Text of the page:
[ECF No. 29]; however, the motion primarily seeks to have the amended complaint severed into
multiple lawsuits or, alternatively, to have Plaintiff file a more definite statement of his claims.
In particular, Defendants argue that Plaintiff has violated Federal Rule of Civil Procedure 20(a)
by improperly joining Defendants in one action, even though the claims against each of them did
not arise from the same transaction or occurrence. Accordingly, Defendants seek dismissal of the
amended complaint, without prejudice to Plaintiff's right to file a new complaint including the
claim(s) he wishes to pursue in this action, and separate civil actions for all other unrelated
Defendants Holloway and Termine, who were added as Defendants in the amended complaint and were not served
until September 29, 2017, subsequently joined in the other DOC Defendants' motion on November 2, 2017. [ECF
No. 45]. Defendant Hasper has not yet filed a response to Plaintiff's amended complaint, as no response is due from
him until December 27, 2017.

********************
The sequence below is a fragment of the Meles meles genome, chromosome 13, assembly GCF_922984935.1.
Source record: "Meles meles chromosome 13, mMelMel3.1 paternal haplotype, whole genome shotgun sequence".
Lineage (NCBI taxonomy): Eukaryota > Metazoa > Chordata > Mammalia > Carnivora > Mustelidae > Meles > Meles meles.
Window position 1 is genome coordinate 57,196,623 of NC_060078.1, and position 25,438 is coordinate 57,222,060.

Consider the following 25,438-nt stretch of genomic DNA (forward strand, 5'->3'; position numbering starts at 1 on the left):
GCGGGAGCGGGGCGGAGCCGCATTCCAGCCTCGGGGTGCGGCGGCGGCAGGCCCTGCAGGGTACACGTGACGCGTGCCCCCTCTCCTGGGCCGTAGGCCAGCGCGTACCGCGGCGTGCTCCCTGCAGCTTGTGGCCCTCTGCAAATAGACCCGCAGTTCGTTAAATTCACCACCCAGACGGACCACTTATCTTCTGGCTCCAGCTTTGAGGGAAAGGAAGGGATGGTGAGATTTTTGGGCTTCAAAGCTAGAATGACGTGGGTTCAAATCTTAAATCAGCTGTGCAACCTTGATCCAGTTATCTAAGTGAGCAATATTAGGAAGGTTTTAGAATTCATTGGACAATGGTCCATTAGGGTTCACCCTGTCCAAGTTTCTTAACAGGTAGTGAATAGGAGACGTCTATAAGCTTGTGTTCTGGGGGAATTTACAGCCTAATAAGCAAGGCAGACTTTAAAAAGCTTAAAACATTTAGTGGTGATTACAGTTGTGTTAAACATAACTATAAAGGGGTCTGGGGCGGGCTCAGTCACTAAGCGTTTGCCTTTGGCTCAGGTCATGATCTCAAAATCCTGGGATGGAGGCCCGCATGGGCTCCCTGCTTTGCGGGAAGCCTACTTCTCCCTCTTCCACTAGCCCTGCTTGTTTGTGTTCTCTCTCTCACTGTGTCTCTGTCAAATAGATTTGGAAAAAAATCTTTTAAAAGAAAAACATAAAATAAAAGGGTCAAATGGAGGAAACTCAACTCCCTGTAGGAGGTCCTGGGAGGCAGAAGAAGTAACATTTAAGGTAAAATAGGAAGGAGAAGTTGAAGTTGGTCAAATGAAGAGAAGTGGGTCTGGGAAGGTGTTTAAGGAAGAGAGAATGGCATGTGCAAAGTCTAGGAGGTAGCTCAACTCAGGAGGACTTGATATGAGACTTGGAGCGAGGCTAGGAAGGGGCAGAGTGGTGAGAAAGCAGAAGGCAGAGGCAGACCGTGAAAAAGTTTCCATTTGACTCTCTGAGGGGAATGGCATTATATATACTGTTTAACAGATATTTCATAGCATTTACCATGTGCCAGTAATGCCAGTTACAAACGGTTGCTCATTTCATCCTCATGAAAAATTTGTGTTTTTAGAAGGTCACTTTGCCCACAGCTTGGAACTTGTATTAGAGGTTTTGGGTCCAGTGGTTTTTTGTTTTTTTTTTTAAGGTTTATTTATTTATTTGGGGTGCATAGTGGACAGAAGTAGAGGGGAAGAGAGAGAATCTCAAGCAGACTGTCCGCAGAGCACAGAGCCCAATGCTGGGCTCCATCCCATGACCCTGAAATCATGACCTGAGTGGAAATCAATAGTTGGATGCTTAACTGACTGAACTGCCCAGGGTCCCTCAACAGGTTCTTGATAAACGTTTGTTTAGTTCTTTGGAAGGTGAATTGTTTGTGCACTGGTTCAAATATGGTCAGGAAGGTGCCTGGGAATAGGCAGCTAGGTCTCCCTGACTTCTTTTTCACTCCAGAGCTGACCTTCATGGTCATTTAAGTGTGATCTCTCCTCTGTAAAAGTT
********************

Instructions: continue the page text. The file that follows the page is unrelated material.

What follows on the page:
claims. (ECF No. 30, DOC Defendants' Brief, at p.7). Alternatively, Defendants argue that
Plaintiff’s amended complaint implicates or violates Federal Rules of Civil Procedure 12(e)
(vague or ambiguous pleading), 10(b) (each claim arising from a separate transaction or
occurrence should be stated in a separate count to promote clarity), and 8(a) (short and plain
statement of the claim); thus, Defendants assert they are "unable to draft a meaningful responsive
pleading," and Plaintiff should be required to file a more coherent complaint (Id. at p.9). Plaintiff
has since filed a motion and brief in opposition to Defendants' motion (ECF Nos. 36, 37). This
matter is now ripe for consideration.
Standards of Review
Motion to Dismiss
A motion to dismiss filed pursuant to Federal Rule of Civil Procedure 12(b)(6) must be
viewed in the light most favorable to the plaintiff and all the well-pleaded allegations of the
complaint must be accepted as true. Erickson v. Pardus, 551 U.S. 89, 93-94 (2007). A complaint
must be dismissed pursuant to Rule 12 (b)(6) if it does not allege “enough facts to state a claim
to relief that is plausible on its face.” Bell Atlantic Corp. v. Twombly, 550 U.S. 544, 570 (2007).
See also Ashcroft v. Iqbal, 556 U.S. 662, 678 (May 18, 2009) (specifically applying Twombly
analysis beyond the context of the Sherman Act).
The Court need not accept inferences drawn by plaintiff if they are unsupported by the
facts as set forth in the complaint. See California Pub. Employee Ret. Sys. v. The Chubb Corp.,
394 F.3d 126, 143 (3d Cir. 2004) citing Morse v. Lower Merion School Dist., 132 F.3d 902, 906
(3d Cir. 1997). Nor must the court accept legal conclusions set forth as factual allegations.
Twombly, 550 U.S. at 555, citing Papasan v. Allain, 478 U.S. 265, 286 (1986). See also